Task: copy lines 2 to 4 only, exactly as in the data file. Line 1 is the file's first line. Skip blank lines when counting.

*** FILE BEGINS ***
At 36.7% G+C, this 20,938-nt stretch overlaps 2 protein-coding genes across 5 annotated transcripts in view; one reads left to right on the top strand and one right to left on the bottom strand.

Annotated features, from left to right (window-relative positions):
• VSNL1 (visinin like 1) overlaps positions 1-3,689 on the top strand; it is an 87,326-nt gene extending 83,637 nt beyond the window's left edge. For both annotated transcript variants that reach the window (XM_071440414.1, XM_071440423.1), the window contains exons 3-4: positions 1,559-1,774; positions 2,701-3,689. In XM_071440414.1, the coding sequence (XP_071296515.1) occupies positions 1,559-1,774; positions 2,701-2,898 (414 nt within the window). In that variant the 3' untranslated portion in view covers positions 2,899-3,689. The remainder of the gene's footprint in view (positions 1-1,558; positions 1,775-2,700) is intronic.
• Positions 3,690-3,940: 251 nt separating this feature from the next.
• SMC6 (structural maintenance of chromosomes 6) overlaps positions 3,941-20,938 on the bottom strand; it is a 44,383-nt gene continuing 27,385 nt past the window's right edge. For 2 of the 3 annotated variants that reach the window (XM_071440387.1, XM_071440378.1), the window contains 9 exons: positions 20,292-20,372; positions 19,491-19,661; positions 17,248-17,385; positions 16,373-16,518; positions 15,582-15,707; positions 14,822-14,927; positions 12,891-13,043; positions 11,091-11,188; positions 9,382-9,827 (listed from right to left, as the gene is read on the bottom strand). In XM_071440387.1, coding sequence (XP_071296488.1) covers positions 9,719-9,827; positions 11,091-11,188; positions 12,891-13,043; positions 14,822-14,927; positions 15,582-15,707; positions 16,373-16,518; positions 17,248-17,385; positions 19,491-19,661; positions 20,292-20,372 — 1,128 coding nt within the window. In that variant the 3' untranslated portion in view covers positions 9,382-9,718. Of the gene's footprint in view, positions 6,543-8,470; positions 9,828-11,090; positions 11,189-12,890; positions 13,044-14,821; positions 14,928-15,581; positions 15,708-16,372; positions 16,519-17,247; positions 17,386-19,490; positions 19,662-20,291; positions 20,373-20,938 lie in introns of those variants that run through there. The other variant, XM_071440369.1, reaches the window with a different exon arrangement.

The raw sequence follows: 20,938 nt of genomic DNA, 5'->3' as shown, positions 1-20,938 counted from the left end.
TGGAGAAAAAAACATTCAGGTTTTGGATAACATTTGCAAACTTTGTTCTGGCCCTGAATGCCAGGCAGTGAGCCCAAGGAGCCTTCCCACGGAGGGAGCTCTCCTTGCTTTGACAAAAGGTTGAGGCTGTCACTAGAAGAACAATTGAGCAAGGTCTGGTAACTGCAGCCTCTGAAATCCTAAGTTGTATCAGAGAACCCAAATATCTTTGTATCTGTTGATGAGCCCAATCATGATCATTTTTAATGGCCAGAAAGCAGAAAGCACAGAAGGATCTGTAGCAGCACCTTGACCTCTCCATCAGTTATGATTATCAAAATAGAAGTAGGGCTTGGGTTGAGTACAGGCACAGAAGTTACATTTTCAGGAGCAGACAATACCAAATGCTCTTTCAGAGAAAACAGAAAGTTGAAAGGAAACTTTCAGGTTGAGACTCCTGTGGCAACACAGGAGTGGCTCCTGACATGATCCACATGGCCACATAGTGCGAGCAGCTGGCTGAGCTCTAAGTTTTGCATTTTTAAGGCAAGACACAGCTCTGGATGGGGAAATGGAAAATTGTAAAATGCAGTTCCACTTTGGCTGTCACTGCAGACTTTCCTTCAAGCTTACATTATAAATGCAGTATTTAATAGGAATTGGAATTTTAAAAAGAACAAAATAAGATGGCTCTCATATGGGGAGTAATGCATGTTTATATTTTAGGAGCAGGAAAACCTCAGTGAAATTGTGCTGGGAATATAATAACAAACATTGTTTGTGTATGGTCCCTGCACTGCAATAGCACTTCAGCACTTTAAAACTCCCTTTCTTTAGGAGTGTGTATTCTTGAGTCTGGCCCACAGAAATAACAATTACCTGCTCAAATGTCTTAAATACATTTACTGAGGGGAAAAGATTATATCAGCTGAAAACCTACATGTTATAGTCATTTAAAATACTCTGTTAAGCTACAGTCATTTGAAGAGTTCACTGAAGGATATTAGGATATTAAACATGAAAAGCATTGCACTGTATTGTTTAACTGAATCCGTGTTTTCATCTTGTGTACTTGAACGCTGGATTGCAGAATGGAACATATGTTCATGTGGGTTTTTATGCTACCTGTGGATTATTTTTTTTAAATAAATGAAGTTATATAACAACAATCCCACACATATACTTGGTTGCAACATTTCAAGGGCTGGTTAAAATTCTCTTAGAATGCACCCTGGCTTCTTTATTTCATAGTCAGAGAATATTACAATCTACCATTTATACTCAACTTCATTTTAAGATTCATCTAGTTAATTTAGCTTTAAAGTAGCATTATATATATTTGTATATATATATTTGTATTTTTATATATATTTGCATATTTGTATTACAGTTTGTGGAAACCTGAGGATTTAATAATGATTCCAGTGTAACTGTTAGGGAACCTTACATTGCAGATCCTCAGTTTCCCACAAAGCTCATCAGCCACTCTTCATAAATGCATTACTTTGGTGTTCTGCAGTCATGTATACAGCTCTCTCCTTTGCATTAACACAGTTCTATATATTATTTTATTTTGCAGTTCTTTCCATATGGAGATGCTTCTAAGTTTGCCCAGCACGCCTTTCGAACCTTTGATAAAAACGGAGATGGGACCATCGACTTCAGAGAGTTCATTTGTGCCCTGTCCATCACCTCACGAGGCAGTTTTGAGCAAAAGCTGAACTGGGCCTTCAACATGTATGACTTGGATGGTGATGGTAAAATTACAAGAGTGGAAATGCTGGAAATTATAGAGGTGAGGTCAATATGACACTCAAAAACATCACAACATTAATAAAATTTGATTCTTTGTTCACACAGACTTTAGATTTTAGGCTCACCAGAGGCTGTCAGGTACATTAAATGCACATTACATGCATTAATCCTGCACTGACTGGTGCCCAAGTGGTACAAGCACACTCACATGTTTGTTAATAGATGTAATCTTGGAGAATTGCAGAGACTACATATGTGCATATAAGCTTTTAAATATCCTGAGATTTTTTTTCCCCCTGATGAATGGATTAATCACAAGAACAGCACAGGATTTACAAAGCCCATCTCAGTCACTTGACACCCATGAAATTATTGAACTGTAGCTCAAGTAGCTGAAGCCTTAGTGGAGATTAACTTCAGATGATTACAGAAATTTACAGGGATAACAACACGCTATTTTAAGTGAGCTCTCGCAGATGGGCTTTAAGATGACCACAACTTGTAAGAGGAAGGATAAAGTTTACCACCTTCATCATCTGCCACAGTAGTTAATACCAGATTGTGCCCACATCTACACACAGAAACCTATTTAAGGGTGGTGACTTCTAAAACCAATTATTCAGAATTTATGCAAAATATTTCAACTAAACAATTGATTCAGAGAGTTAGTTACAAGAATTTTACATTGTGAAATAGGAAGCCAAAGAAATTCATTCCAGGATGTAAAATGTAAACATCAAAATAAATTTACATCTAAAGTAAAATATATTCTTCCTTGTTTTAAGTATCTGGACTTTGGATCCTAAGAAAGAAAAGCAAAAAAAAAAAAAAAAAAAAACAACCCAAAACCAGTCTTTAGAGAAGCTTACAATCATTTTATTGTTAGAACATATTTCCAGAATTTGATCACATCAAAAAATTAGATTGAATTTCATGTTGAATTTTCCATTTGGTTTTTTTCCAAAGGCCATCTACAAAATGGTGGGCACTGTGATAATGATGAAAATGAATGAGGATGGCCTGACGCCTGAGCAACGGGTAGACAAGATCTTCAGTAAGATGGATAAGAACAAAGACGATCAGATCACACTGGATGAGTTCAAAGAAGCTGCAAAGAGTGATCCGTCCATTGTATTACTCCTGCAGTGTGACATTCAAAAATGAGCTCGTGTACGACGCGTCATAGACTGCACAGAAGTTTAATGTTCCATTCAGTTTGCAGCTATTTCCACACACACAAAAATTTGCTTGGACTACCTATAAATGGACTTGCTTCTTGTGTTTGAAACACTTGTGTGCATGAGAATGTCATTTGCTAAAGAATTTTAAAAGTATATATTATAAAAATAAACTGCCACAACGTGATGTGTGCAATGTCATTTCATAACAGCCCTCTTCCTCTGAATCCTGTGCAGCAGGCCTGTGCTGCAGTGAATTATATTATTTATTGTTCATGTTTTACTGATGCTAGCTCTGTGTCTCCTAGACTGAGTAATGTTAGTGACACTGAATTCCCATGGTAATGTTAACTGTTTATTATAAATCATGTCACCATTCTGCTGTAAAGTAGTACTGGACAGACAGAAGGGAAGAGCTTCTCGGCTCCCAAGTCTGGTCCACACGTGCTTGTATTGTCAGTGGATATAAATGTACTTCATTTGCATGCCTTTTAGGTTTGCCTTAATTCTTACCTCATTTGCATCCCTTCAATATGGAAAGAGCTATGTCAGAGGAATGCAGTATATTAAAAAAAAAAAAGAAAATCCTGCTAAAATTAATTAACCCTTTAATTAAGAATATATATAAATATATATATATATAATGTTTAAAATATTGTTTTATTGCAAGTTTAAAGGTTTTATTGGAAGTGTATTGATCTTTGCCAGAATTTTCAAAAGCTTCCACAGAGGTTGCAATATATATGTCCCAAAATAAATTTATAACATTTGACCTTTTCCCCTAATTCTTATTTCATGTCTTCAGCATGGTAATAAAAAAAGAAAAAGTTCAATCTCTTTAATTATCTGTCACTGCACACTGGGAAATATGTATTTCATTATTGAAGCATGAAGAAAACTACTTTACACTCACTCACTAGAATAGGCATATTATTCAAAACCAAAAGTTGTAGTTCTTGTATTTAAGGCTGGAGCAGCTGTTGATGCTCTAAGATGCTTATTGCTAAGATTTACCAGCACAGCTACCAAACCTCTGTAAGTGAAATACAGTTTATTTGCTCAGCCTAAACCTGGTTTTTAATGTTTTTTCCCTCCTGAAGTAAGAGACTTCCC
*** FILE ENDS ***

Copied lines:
Annotated features, from left to right (window-relative positions):
• VSNL1 (visinin like 1) overlaps positions 1-3,689 on the top strand; it is an 87,326-nt gene extending 83,637 nt beyond the window's left edge. For both annotated transcript variants that reach the window (XM_071440414.1, XM_071440423.1), the window contains exons 3-4: positions 1,559-1,774; positions 2,701-3,689. In XM_071440414.1, the coding sequence (XP_071296515.1) occupies positions 1,559-1,774; positions 2,701-2,898 (414 nt within the window). In that variant the 3' untranslated portion in view covers positions 2,899-3,689. The remainder of the gene's footprint in view (positions 1-1,558; positions 1,775-2,700) is intronic.
• Positions 3,690-3,940: 251 nt separating this feature from the next.